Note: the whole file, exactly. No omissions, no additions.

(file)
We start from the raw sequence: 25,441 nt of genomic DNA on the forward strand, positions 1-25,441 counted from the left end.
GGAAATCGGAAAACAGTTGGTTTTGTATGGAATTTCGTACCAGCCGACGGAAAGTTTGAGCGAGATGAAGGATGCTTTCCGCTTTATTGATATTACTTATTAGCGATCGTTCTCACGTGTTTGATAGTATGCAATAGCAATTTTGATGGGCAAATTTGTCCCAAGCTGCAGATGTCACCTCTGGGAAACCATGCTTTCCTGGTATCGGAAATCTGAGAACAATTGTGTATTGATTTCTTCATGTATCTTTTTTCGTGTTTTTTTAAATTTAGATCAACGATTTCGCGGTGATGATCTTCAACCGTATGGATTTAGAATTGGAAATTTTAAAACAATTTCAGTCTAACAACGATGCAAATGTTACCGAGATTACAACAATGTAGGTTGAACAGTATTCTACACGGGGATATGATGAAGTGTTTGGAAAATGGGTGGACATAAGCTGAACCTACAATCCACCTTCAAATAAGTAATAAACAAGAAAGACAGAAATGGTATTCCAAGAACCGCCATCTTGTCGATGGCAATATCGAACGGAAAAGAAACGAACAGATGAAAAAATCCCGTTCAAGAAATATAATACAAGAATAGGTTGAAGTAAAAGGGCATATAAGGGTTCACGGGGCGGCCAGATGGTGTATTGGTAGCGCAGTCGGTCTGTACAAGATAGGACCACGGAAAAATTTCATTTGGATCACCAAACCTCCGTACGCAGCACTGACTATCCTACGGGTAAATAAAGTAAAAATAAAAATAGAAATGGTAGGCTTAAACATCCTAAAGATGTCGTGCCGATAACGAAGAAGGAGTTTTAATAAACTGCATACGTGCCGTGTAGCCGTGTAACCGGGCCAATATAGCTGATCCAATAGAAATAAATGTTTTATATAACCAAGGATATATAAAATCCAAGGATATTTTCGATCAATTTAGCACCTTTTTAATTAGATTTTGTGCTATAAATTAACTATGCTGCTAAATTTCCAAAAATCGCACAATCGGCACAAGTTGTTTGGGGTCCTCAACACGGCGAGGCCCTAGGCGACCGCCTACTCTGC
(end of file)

We start from the raw sequence: 25,441 nt of genomic DNA on the forward strand, positions 1-25,441 counted from the left end.
GGAAATCGGAAAACAGTTGGTTTTGTATGGAATTTCGTACCAGCCGACGGAAAGTTTGAGCGAGATGAAGGATGCTTTCCGCTTTATTGATATTACTTATTAGCGATCGTTCTCACGTGTTTGATAGTATGCAATAGCAATTTTGATGGGCAAATTTGTCCCAAGCTGCAGATGTCACCTCTGGGAAACCATGCTTTCCTGGTATCGGAAATCTGAGAACAATTGTGTATTGATTTCTTCATGTATCTTTTTTCGTGTTTTTTTAAATTTAGATCAACGATTTCGCGGTGATGATCTTCAACCGTATGGATTTAGAATTGGAAATTTTAAAACAATTTCAGTCTAACAACGATGCAAATGTTACCGAGATTACAACAATGTAGGTTGAACAGTATTCTACACGGGGATATGATGAAGTGTTTGGAAAATGGGTGGACATAAGCTGAACCTACAATCCACCTTCAAATAAGTAATAAACAAGAAAGACAGAAATGGTATTCCAAGAACCGCCATCTTGTCGATGGCAATATCGAACGGAAAAGAAACGAACAGATGAAAAAATCCCGTTCAAGAAATATAATACAAGAATAGGTTGAAGTAAAAGGGCATATAAGGGTTCACGGGGCGGCCAGATGGTGTATTGGTAGCGCAGTCGGTCTGTACAAGATAGGACCACGGAAAAATTTCATTTGGATCACCAAACCTCCGTACGCAGCACTGACTATCCTACGGGTAAATAAAGTAAAAATAAAAATAGAAATGGTAGGCTTAAACATCCTAAAGATGTCGTGCCGATAACGAAGAAGGAGTTTTAATAAACTGCATACGTGCCGTGTAGCCGTGTAACCGGGCCAATATAGCTGATCCAATAGAAATAAATGTTTTATATAACCAAGGATATATAAAATCCAAGGATATTTTCGATCAATTTAGCACCTTTTTAATTAGATTTTGTGCTATAAATTAACTATGCTGCTAAATTTCCAAAAATCGCACAATCGGCACAAGTTGTTTGGGGTCCTCAACACGGCGAGGCCCTAGGCGACCGCCTACTCTGC